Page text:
Guide to Correctly Using a Blood Pressure Cuff
Choosing the Correct Sensor
Here at Sensoronics, we offer many compatible replacement oxygen sensors for medical use. Medical oxygen sensors are optimized to be used with ventilators, oxygen analyzers, incubators, and anesthesia machines. The quickest way to find the correct replacement sensor for your application is to search by the original manufacturer part number. If you need assistance during regular business hours, our sales team is here to help. You can view our Medical Oxygen Sensor page here.
Conditions for Calibrating Gas Sensors
After you've chosen and received the correct oxygen sensor for your device, it is important to install it carefully and according to the instructions given by the original equipment manufacturer. As a basic premise, oxygen sensors should be calibrated in the environmental conditions that will be seen when the equipment is monitoring the patient. Environmental conditions like temperature, humidity, and atmospheric pressure will affect the output of the sensor. Always allow a sensor to adjust to room temperature before attempting calibration.
In addition, moving equipment from one location to another also requires re-calibration. A piece of equipment with a sensor calibrated at sea level at 35 degrees C and 95% relative humidity should be re-calibrated before being used at 8,000 ft elevation where there is reduced temperature and humidity.
In general, oxygen sensors should be calibrated at 100% O2 rather than at room air. Room air consists of 21% oxygen and a 1% error at room air could result in a 5% error at 100% O2. On the other hand, a 1% error at 100% O2 would only result in a .2% error in room air.
Calibrating Oxygen Analyzers
Oxygen analyzers usually come with one of two different types of sensors, internal, or external. Analyzers with internal sensors generally have a barb protruding from the case where a known oxygen concentration can be applied via oxygen tubing and the instrument can be calibrated at 100% O2. Analyzers with external sensors generally have the sensor at the end of a coiled wire. The sensor can be plugged into an oxygen T-piece in an oxygen circuit and can also be calibrated at 100% O2.
Where clinical equipment is not available for calibration, analyzers can also be calibrated at 100% O2 using the following method:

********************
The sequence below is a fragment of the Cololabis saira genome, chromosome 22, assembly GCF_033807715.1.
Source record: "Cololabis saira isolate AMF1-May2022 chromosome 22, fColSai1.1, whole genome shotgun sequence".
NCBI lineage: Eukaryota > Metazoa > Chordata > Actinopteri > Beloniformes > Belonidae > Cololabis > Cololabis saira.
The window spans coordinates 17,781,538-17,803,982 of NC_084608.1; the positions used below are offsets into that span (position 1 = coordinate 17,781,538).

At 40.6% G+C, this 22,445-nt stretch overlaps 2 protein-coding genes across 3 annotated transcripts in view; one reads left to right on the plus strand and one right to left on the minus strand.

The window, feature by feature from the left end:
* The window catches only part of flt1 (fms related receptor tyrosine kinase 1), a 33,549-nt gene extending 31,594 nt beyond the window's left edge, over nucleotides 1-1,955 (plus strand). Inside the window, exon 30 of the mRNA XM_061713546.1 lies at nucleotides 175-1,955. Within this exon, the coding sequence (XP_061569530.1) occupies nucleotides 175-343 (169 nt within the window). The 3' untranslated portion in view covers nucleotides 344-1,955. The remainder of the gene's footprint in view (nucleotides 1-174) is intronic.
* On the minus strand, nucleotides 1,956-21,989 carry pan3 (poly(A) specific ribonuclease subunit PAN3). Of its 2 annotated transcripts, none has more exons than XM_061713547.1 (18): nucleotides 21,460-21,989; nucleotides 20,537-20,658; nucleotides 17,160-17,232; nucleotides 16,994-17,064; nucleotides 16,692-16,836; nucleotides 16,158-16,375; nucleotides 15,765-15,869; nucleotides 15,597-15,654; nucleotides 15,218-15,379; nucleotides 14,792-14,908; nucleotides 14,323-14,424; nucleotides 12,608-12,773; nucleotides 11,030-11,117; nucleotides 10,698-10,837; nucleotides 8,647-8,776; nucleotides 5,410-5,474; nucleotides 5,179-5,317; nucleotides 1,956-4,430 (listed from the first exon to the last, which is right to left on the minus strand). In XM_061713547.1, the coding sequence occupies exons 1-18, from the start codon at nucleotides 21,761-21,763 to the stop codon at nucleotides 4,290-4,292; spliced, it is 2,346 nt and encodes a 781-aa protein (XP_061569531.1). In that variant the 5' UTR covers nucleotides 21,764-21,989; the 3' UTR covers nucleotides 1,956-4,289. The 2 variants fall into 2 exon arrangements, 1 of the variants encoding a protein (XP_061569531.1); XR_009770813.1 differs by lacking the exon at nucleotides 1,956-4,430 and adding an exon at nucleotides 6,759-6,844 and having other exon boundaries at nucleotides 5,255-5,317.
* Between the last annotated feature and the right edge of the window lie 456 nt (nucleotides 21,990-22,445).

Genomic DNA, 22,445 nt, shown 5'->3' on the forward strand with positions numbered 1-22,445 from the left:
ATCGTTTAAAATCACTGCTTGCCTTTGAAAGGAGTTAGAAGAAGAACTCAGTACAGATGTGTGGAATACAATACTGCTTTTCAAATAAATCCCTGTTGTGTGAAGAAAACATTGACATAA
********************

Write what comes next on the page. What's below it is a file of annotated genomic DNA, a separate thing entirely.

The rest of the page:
- Turn on the analyzer with the sensor connected and place the analyzer and the sensor inside of the plastic bag.
- Place the tubing from your oxygen source in the mouth of the bag and tape it tightly so that no oxygen can escape from the mouth of the bag.
- Using a pin, poke a number of small holes in the top of the plastic bag.
- Adjust the oxygen flow so that the bag inflates and oxygen can be felt coming from the holes in the top of the bag.
- Wait for the reading on the analyzer to stabilize before pushing the 100% calibrate button or adjusting the thumbwheel to a 100% reading.
- After calibrating the instrument, turn off the oxygen and remove the analyzer and sensor from the bag. The oxygen reading should drop to 21% in room air.
Calibrating Anesthesia Machines
Certain anesthesia machines utilize sensors with a microamp output. Sensors such as our SS-10A and SS-14A generate a current when exposed to oxygen. These sensors have a conductive rubber pad short-circuiting the electrodes on the bottom of the sensor. Special care should be taken when installing these sensors and the sensor should be placed in the sensor holder immediately after removing the conductive pad. If the sensor is not placed into the sensor holder immediately, the sensor will become oxygen saturated and will be unable to be calibrated for a lengthy period of time.
How Long do Oxygen Sensors Last?
The longevity of oxygen sensors is dependent on the amount of lead anode material in the sensor and the rate of oxygen consumption of the sensor. The lifetime of a sensor is generally ex-pressed in vol.% hours. Since room air has an oxygen percentage of 21%, an oxygen sensor stored in a room air environment and rated at 250,000 vol.% hours will last approximately 1.4 years. Oxygen sensors stored in a 100% O2 environment will last approximately one fifth as long as the concentration of oxygen at 100% is five times that of room air.
What is the Shelf Life of O2 sensors?
We don't recommend storing your oxygen sensors on the shelf for more than 6 months. If the sensor can has been sitting on the shelf for longer than 6 months, it may not calibrate correctly when opened.